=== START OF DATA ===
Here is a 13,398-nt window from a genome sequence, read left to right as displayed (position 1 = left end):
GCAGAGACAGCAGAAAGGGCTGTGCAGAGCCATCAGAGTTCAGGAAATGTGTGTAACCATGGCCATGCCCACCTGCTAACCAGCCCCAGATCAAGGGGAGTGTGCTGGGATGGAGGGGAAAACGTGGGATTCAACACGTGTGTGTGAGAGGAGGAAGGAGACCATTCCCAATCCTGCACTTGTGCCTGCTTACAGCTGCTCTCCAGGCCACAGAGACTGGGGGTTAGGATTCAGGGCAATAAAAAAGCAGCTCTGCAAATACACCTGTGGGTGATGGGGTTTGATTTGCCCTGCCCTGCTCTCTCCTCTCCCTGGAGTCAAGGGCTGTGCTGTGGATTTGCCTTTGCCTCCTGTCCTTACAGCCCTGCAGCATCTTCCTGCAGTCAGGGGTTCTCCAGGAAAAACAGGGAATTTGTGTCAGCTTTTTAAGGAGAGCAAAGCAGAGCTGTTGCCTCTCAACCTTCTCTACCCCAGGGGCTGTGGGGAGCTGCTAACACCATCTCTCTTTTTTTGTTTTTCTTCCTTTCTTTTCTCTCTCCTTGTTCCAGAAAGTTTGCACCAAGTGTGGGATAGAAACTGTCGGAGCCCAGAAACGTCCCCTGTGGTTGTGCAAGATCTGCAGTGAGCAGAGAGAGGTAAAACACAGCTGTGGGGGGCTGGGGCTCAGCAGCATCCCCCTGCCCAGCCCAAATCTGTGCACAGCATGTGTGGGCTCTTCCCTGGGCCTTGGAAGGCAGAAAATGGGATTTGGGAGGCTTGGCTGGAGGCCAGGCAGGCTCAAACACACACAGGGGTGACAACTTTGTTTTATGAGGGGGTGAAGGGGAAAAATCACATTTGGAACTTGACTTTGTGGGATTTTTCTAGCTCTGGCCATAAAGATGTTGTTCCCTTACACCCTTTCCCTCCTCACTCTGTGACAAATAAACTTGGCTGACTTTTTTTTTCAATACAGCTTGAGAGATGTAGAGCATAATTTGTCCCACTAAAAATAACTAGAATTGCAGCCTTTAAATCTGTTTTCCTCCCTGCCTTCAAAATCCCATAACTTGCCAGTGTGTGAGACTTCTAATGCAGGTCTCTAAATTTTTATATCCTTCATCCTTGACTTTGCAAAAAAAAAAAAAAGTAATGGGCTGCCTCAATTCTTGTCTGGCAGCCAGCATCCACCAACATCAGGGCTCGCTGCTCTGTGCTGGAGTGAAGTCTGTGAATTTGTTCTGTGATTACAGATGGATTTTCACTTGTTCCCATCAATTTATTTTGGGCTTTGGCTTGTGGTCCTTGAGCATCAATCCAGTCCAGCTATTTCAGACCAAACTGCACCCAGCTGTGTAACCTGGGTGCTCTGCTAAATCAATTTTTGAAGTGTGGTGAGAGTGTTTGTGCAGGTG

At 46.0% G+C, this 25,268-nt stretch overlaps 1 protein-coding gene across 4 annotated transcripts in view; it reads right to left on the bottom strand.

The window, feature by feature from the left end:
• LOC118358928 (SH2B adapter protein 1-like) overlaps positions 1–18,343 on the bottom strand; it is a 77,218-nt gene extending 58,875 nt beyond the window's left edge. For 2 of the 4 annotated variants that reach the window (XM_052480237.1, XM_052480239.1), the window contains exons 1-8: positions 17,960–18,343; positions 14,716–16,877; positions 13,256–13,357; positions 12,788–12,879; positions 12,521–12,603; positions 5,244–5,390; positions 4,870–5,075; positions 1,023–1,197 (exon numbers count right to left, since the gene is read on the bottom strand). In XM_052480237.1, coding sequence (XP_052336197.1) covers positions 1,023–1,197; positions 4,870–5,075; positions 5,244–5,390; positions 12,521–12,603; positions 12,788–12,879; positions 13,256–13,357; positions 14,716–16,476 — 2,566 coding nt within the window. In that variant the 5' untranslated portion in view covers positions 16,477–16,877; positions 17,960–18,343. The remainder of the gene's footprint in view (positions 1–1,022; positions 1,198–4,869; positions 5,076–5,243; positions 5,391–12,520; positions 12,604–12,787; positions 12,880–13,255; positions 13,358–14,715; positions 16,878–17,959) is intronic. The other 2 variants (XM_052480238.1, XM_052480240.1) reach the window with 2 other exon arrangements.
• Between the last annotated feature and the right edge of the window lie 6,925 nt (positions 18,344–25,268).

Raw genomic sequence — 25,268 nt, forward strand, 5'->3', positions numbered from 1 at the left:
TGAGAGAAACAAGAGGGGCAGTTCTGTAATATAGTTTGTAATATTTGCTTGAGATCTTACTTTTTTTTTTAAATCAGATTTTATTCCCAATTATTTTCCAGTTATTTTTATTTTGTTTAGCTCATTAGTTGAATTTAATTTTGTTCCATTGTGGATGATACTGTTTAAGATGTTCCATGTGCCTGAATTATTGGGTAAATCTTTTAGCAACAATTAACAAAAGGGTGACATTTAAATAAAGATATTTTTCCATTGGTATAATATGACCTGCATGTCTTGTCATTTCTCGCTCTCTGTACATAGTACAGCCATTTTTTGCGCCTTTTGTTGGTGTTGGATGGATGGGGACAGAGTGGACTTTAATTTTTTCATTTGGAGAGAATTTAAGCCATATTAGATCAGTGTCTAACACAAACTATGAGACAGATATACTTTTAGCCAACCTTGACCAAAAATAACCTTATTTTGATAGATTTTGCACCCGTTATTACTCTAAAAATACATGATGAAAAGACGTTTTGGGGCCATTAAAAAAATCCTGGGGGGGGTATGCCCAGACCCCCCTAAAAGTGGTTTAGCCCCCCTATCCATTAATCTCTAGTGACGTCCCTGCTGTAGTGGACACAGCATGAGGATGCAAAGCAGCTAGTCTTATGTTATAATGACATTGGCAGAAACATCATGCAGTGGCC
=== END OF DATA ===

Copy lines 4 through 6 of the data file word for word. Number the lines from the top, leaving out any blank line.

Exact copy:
The window, feature by feature from the left end:
• LOC118358928 (SH2B adapter protein 1-like) overlaps positions 1–18,343 on the bottom strand; it is a 77,218-nt gene extending 58,875 nt beyond the window's left edge. For 2 of the 4 annotated variants that reach the window (XM_052480237.1, XM_052480239.1), the window contains exons 1-8: positions 17,960–18,343; positions 14,716–16,877; positions 13,256–13,357; positions 12,788–12,879; positions 12,521–12,603; positions 5,244–5,390; positions 4,870–5,075; positions 1,023–1,197 (exon numbers count right to left, since the gene is read on the bottom strand). In XM_052480237.1, coding sequence (XP_052336197.1) covers positions 1,023–1,197; positions 4,870–5,075; positions 5,244–5,390; positions 12,521–12,603; positions 12,788–12,879; positions 13,256–13,357; positions 14,716–16,476 — 2,566 coding nt within the window. In that variant the 5' untranslated portion in view covers positions 16,477–16,877; positions 17,960–18,343. The remainder of the gene's footprint in view (positions 1–1,022; positions 1,198–4,869; positions 5,076–5,243; positions 5,391–12,520; positions 12,604–12,787; positions 12,880–13,255; positions 13,358–14,715; positions 16,878–17,959) is intronic. The other 2 variants (XM_052480238.1, XM_052480240.1) reach the window with 2 other exon arrangements.
• Between the last annotated feature and the right edge of the window lie 6,925 nt (positions 18,344–25,268).